Basically everything that an adult might enjoy doing is super boring for kids. And when kids are super bored, they will be super annoying! That’s why we no longer spend a lot of time doing the things that we used to do – we find new activities to do with the kids, and hopefully some of those are not super boring for the adults!


Apollo has finally reached an age where he can play with his train set (and not simply try and smash the tracks together to make noise)! We received a base Thomas the Tank engine set as a gift and while that is a fun starter kit, there isn’t enough variation after awhile.

Buying wooden Thomas sets (or one of the other name-brand brands like Brio) is super, super expensive. I suppose you’re would consider them family heirlooms since they don’t really break or age (although the paint is starting to rub off of Thomas), and technological advances (i.e., motorized/compact versions) just don’t feel the same.

In any case, instead of buying some more Thomas sets, we went the cheap route and bought 2 IKEA additions which were relatively affordable (under $20 each), had a nice variety of cars and tracks, and more or less fit the Thomas tracks. The train gauge is the same, the majority of the pieces fit together (although the connections are not exactly the same so some types will not fit together and often you have to work to fit them in) but the polarity of the car magnets are reversed. Not a big deal as the savings in price is significant.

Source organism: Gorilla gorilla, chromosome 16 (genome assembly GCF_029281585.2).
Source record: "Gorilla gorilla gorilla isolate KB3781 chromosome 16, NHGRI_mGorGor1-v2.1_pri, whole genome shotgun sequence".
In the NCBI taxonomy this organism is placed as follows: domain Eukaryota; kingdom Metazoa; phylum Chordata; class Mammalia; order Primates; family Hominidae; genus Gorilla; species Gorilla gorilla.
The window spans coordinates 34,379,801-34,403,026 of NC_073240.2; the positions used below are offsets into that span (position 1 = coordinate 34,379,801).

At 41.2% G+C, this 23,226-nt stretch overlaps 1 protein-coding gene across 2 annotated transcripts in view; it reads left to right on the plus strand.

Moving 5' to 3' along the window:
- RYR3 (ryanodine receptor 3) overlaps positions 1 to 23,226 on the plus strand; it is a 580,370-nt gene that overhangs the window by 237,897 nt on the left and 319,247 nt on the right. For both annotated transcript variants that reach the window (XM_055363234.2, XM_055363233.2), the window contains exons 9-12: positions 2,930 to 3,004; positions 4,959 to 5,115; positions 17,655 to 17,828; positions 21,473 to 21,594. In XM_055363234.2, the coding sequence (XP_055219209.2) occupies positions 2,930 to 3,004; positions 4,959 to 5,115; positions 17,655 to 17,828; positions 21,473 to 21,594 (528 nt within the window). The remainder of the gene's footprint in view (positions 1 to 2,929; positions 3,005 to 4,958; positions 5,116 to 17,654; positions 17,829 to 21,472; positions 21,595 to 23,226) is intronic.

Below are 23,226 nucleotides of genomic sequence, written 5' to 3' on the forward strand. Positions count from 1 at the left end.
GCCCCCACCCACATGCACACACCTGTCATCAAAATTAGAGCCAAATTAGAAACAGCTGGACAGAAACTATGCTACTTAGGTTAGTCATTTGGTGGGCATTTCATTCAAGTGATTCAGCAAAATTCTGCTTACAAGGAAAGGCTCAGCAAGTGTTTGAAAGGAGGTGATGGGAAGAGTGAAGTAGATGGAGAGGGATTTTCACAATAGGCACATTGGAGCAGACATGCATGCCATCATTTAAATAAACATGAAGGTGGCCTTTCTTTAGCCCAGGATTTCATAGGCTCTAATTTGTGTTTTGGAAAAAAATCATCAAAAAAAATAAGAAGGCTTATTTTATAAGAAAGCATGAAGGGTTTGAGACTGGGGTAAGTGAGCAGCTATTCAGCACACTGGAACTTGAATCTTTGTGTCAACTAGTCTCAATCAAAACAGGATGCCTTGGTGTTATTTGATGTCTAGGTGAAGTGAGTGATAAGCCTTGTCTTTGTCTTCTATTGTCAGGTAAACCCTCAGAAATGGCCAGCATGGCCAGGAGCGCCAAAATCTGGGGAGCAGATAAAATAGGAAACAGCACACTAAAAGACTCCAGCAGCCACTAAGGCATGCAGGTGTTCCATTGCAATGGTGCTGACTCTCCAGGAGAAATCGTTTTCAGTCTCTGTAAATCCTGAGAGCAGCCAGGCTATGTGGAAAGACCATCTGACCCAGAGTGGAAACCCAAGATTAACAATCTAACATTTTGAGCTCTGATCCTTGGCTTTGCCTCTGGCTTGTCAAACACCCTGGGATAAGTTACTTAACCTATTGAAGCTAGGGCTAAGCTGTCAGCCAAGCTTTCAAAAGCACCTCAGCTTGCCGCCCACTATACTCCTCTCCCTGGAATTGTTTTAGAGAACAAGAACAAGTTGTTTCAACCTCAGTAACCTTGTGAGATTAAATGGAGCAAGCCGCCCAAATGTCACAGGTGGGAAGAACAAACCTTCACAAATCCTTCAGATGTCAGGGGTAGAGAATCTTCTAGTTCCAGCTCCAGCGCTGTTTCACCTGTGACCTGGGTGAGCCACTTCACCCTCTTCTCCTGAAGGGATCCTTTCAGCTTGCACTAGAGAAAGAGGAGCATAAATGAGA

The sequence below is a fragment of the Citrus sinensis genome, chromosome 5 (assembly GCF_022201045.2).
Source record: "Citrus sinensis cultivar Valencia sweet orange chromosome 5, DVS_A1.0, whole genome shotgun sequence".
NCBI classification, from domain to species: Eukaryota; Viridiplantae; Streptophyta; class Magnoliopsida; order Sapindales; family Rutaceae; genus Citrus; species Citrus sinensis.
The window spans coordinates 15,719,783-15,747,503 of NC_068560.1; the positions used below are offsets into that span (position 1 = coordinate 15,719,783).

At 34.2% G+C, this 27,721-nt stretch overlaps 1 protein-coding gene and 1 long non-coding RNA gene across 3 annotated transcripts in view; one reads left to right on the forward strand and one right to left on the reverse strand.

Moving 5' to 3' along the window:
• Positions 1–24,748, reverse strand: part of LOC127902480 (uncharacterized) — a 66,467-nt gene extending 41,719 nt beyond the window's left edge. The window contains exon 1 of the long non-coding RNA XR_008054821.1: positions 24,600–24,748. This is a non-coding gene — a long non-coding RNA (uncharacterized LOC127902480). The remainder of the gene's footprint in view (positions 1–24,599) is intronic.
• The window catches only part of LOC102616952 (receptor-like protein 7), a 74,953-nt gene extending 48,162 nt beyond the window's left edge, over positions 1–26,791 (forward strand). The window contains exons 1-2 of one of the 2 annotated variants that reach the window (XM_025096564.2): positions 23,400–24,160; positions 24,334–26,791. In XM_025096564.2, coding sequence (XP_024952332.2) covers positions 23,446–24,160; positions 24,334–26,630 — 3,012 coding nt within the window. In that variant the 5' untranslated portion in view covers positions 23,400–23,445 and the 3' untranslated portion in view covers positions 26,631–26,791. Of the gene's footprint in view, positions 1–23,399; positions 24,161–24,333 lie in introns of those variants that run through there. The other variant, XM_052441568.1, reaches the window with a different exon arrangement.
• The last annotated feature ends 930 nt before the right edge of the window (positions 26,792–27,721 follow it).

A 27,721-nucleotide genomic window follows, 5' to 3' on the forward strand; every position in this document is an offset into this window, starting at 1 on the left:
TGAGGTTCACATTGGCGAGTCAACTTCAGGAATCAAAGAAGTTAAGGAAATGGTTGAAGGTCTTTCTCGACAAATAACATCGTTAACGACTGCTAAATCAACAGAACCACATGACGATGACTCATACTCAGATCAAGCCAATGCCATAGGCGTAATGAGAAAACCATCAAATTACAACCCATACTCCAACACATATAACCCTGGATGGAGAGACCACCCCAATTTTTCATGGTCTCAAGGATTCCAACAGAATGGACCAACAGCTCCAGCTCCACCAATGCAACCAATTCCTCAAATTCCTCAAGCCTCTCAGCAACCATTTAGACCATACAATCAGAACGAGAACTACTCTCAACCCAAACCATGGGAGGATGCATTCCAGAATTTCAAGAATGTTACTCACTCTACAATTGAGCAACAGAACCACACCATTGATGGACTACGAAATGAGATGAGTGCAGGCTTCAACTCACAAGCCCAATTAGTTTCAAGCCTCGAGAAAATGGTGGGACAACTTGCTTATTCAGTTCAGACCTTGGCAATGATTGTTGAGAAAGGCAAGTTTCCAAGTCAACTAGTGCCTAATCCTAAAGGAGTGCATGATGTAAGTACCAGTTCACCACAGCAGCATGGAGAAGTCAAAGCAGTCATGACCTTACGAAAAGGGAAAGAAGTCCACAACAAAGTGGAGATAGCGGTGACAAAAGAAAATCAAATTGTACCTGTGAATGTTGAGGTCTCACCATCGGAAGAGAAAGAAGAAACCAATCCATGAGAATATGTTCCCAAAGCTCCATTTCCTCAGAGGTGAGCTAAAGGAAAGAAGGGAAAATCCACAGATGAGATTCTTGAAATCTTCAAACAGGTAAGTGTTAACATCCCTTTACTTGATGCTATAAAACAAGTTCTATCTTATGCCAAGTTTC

The best part about the train set is not moving the cars around, but coming up with interesting configurations for the tracks. Here are a couple I setup. Apollo doesn’t understand or appreciate the intricacies of making novel tracks yet as he’s more interested in connecting cars into a long chain, and sliding them down hills into the station but at some point hopefully he will!


One of the reasons we went to the US over the Labour Day long weekend was to perform a tradition for Jovian that we started with Apollo, namely to celebrate their 2 months birthday by 1) Going to the US, and 2) Having 20 nuggets (for $5!). When we did this with Apollo, we took some photos so it follows that we should do the same for Jovian. And once we have photos of both kids, of course it would be natural to compare them!